How close is NASCAR EFI to “Real” EFI?

As we turn on the (new) engines to start the season, the twitterverse is getting even more full of people debating the NASCAR EFI system.  Is it like the EFI in production cars?  Is it throttle body?  Is it multiport?  Here are the answers:

And yes, I think NASCAR did a pretty good job implementing this rather major change in a very short time.  As I note in the video, going to an actual production-car-like EFI system would likely have required a wholesale engine design.  NASCAR engine heads and blocks have special pathways running through them for cooling purposes – so it’s not as simple as just putting in eight more holes.


  1. This is a pretty good video, but you should have said that the more recently designed engines are using direct injection into the combustion chambers (kind of like a diesel) and that multi-port fuel injection into the manifold is gradually becoming obsolete (like what happened to throttle body injection).

    • I was going to add that in because you’re exactly right. Direct injection is the way to go – like TDI. But I have been trying to keep these short and this one was already in danger of hitting the four minute mark. The hardest thing about doing short videos and having to leave stuff like that out! Thanks!

  2. This system is so obsolete its no longer used on any publically available vehicles, car or truck.

    Nascar, went this route because it is the only system that lets them “adjust” things to suit their agenda.

    To try and frame it otherwise is just more of regurgitating the “company line”.

    • Anyone who’s watched this blog knows that I’ve gotten quite a bit of hassle for my refusal to parrot the script. When I think they’re wrong, I say so.

      The reality is that some manufacturers would not have been able to adapt their current engine heads and blocks to a configuration similar to a production car. Putting some manufacturers at a disadvantage relative to others is the last thing NASCAR can do because that would show up on track really quickly – and that would hack off the fans big time. You’re right – you couldn’t buy a new or even a late-model car with that type of EFI configuration. I suspect NASCAR will mandate that the next generation of engines must to accommodate a more realistic fuel injector setup.

      Let’s give NASCAR some credit for moving in the right direction, even if it isn’t moving as far as we’d like to see them move. Thanks for the comment!

  3. Interesting piece on NASCAR EFI. But how will NASCAR “police” EFI usage? After all “cubic money” can drive success. And with the increasing number of true racing engineers filling the garages, there is the possibility that these engineers can draw on past experiences in other racing formats to gain an advantage on a predominantly “turn left” series.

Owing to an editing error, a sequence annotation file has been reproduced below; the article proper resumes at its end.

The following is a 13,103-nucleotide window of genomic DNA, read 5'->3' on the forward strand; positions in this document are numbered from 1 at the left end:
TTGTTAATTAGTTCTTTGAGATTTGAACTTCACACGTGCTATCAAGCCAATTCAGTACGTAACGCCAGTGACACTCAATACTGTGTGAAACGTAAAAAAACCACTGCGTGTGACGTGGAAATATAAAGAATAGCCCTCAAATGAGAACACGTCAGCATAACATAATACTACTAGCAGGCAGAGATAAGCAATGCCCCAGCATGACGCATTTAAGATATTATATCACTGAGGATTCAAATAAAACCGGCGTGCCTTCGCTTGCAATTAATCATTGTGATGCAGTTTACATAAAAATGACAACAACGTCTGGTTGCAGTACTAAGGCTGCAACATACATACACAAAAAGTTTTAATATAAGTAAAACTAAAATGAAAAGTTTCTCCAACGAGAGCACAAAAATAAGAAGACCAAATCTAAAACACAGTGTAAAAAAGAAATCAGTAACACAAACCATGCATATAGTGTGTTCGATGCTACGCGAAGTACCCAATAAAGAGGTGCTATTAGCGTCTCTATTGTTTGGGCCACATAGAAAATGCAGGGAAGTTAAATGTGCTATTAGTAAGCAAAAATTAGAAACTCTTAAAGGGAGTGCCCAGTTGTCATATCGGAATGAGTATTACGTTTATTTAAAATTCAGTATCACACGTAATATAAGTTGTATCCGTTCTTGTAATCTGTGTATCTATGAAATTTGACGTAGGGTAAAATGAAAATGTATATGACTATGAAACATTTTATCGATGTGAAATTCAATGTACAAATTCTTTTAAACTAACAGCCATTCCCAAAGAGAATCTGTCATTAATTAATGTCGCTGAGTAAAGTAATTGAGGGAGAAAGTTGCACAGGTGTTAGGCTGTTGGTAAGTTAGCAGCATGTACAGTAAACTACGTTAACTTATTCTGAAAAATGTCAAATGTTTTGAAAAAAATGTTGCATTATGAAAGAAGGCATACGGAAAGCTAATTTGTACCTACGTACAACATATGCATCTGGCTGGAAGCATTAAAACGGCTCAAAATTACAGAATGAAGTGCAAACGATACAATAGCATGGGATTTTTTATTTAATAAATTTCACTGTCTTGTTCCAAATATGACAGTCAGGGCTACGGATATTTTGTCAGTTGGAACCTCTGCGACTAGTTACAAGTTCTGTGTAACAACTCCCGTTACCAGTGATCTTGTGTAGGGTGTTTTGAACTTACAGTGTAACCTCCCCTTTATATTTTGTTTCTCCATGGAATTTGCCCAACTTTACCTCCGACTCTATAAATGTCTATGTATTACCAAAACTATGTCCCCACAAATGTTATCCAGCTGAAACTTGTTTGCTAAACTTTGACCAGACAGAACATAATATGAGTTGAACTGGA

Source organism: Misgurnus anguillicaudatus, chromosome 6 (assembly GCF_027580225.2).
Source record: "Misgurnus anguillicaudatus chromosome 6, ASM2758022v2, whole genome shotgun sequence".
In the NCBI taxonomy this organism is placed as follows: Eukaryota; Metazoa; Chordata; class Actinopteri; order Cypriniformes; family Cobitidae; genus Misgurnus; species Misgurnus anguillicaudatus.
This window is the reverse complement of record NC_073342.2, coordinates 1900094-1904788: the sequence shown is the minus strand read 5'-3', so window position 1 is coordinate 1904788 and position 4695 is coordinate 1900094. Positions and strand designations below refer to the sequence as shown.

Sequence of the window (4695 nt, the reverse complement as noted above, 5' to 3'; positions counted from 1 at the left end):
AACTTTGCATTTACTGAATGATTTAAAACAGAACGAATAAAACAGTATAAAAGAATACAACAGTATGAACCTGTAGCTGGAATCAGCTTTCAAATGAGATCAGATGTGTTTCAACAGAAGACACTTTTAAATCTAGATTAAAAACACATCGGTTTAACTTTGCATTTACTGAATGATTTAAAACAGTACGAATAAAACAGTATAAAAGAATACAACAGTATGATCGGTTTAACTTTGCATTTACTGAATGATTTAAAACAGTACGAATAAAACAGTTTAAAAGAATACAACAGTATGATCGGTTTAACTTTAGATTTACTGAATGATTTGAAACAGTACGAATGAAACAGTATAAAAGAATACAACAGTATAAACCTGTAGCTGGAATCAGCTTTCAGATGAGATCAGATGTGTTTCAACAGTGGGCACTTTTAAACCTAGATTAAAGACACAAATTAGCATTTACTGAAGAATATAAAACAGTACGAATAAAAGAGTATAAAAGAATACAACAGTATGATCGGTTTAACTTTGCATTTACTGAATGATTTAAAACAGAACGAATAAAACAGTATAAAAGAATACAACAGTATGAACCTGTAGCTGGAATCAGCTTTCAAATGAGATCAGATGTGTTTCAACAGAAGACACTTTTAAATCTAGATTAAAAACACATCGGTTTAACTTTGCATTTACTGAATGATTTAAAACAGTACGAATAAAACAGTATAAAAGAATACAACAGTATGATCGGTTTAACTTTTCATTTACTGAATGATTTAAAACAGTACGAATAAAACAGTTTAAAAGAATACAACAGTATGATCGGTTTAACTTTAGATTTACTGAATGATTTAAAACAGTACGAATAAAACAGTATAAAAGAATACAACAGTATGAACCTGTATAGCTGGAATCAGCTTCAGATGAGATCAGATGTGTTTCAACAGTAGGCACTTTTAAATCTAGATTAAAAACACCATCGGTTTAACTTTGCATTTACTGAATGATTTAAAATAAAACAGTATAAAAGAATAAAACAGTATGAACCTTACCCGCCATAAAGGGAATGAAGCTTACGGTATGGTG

• I’ve got a piece going up next week about engine maps. NASCAR has blindfolded and handcuffed the ECU. They’ve limited what data the ECU is allowed to have, and that limits how much the race engineers can do. The engine guys are really frustrated because they know if they just had a few more sensors, they could make a bigger difference. NASCAR is going to have access to a huge amount of information from the EFI systems – some of which the teams aren’t going to be able to see. I guarantee that the teams that are doing well right out of the block are going to get a lot more scrutiny! I hope to have some more info as the season goes on about how the policing is going. Thanks for writing!

    • Hey Bob! I’m learning new skills and video production turns out to be a lot of fun. I hope it will take less time as I get better at it! I’m going to need to get you as one of my resources. I’ve found a couple folks running Super Late Models up in PA near us and I’m thinking about doing some blogs about those – much for me to learn!!

  4. Dr D, I learn so much from you, thanks. And, you keep telling it like it is, no matter what nascar says. We fans know what’s going on even though they don’t want us to.

  5. Hi Diandra. I’m glad allows articles written with differing opinions to be posted. Most of the articles posted on are written by NASCAR’s mainstream media. NASCAR keeps those writers on a short leash. The threat of pulling media credentials is NASCAR’s leverage. The mainstream media is lazy. The same old stories, are written by the same old writers, from the same old outlets.
    What a shame.

    I’ve been electronically tuning my own engine for 5 years. My handheld programmer is a great tool and it doesn’t take a rocket scientist to custom tune a motor. The more sophisticated method (like NASCAR’s) is done with a laptop and whatever software program they’ve installed. With this technology, why is a restrictor plate necessary in the first place? Why not program the ECU with a specific max speed parameter and forget it?

    It’s not surprising that NASCAR would withhold vital ECU data from the race teams.

    We can’t refer to NASCAR’s invisible rulebook for clarification. I can download the NFL rulebook directly from their site.

    I imagine NASCAR will severely punish the #48 team after the Daytona 500. I’d love to know what the allowable tolerances are for the sheet metal covering the C-posts. If the pieces fit within the template, NASCAR should readjust the template. Once again, NASCAR’s rules seem to be more subjective than objective. Who knows? We can’t argue a point if we don’t know what the point is.

    I have visions of someone at HMS using an old English wheel to bend,shape and pound those pieces of sheet metal into aerodynamic perfection.

    NASCAR doesn’t like science. Science debunks most of NASCAR’s false claims. Common sense takes care of the rest.

    Sorry for getting off topic a bit. I look forward to your next article.

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